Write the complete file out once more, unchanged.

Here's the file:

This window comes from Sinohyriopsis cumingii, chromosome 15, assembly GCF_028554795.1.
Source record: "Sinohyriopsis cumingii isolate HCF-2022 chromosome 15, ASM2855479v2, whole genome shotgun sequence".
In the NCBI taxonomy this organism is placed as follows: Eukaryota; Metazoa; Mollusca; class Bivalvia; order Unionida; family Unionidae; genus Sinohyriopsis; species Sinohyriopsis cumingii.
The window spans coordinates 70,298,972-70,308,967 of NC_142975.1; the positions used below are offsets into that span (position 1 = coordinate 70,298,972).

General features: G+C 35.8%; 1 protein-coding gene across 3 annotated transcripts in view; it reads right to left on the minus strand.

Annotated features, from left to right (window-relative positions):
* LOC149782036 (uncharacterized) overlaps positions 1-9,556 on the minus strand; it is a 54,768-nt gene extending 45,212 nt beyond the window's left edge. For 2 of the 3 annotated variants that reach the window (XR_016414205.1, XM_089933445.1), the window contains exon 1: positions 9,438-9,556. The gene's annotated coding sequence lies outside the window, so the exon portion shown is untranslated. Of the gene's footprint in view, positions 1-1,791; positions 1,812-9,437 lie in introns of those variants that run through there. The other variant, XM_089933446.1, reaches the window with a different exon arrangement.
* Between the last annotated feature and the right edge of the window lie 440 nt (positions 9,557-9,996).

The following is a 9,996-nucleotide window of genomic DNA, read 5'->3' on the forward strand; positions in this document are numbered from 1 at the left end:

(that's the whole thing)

This window comes from Sinohyriopsis cumingii, chromosome 15, assembly GCF_028554795.1.
Source record: "Sinohyriopsis cumingii isolate HCF-2022 chromosome 15, ASM2855479v2, whole genome shotgun sequence".
In the NCBI taxonomy this organism is placed as follows: Eukaryota; Metazoa; Mollusca; class Bivalvia; order Unionida; family Unionidae; genus Sinohyriopsis; species Sinohyriopsis cumingii.
The window spans coordinates 70,298,972-70,308,967 of NC_142975.1; the positions used below are offsets into that span (position 1 = coordinate 70,298,972).

General features: G+C 35.8%; 1 protein-coding gene across 3 annotated transcripts in view; it reads right to left on the minus strand.

Annotated features, from left to right (window-relative positions):
* LOC149782036 (uncharacterized) overlaps positions 1-9,556 on the minus strand; it is a 54,768-nt gene extending 45,212 nt beyond the window's left edge. For 2 of the 3 annotated variants that reach the window (XR_016414205.1, XM_089933445.1), the window contains exon 1: positions 9,438-9,556. The gene's annotated coding sequence lies outside the window, so the exon portion shown is untranslated. Of the gene's footprint in view, positions 1-1,791; positions 1,812-9,437 lie in introns of those variants that run through there. The other variant, XM_089933446.1, reaches the window with a different exon arrangement.
* Between the last annotated feature and the right edge of the window lie 440 nt (positions 9,557-9,996).

The following is a 9,996-nucleotide window of genomic DNA, read 5'->3' on the forward strand; positions in this document are numbered from 1 at the left end: